This module raises the challenges associated with acknowledging and discussing death with children and their families, one of the toughest responsibilities of clinicians caring for adolescents with Duchenne Muscular Dystrophy.
This module typically takes between 45 minutes and an hour to complete. A more detailed module structure can be found in the DMD Facilitator’s Guide.
- Pain and Suffering
Learning Objectives of this Module
- Identify a range of challenges that practitioners face in regard to communicating openly about the anticipated death of a child or adolescent, and ways that such challenges may be addressed.
- Recognize the importance of respecting adolescents by disclosing information about the nature and severity of their illness to them.
- Understand the emotional challenges inherent in bearing witness to the experience of children, adolescents, and families in these difficult conversations.
This session raises one of the toughest challenges practitioners have in pediatric palliative care, i.e., dealing directly with children who are dying and who want/need to talk about their own dying. The session challenges participants to reflect upon their own experience with these difficult conversations.
Group discussion will likely also raise important issues about intimacy between practitioners and children/families, leading to discussion about professional boundaries and the challenge practitioners face to be authentic, intimate, and “professional” simultaneously.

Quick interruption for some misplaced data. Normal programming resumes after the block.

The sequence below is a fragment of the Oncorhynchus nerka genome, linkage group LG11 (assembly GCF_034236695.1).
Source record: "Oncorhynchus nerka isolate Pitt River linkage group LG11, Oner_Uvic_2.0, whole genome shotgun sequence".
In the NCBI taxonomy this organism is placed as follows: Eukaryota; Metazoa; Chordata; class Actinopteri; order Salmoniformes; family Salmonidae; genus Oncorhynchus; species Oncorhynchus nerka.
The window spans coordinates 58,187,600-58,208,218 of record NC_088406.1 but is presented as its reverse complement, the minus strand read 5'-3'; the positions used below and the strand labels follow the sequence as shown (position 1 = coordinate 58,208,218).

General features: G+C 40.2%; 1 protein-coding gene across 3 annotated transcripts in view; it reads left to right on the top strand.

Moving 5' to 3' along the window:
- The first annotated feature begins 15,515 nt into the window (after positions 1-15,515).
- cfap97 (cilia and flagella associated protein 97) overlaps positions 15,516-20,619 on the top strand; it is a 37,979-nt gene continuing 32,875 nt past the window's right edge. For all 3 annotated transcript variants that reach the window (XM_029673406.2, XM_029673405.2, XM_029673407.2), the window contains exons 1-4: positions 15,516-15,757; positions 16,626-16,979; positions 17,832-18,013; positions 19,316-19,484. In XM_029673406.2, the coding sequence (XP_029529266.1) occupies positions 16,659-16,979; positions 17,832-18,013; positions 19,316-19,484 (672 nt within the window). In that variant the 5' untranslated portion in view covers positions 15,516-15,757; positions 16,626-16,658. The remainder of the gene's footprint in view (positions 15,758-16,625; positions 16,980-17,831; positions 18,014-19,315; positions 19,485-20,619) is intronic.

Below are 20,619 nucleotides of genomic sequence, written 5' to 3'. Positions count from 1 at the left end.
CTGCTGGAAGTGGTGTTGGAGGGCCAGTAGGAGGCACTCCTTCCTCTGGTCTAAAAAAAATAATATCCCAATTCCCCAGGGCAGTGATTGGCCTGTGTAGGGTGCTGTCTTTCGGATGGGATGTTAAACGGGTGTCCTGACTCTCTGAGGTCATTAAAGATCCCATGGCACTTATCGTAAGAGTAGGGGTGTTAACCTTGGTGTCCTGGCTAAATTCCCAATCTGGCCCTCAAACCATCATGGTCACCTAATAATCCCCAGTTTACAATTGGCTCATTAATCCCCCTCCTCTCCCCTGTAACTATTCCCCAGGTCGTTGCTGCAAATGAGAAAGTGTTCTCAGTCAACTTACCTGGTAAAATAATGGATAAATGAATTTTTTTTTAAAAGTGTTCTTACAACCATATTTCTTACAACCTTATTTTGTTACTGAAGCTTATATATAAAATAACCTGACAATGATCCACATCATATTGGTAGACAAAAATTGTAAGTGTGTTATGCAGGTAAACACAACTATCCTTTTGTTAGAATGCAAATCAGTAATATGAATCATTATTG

During this session, participants will be referring to the handout on DMD Trajectories. This session focuses on the issues that arise in recognizing that DMD is a life-limiting disease.
Film: An Uncertain Future
This module raises one of the toughest challenges practitioners have in pediatric palliative care, i.e., dealing directly with children about the likelihood of dying and who want/need to talk about their own dying. The session challenges participants to reflect upon their own experience with these difficult conversations. Group discussion will likely raise important issues, including:
- Communication about treatment options and anticipatory guidance regarding the disease trajectory
- Decision-making about treatment options and the role of teens in these discussions
- Challenges that practitioners face in regard to communicating openly about the anticipated death of a child or adolescent, and ways that such challenges may be addressed.
- The importance of respecting adolescents by disclosing information about the nature and severity of their illness to them.
- The emotional challenges inherent in bearing witness to the experience of children, adolescents, and families in these difficult conversations.
This film is also available in French, Dutch, Greek, Spanish, and Portuguese here.
Reflections and Discussions
- What are your initial responses to this film? What surprised you? What did you take away from the film?
- What did you notice about your thoughts, feelings, body sensations? What do these tell you about yourself?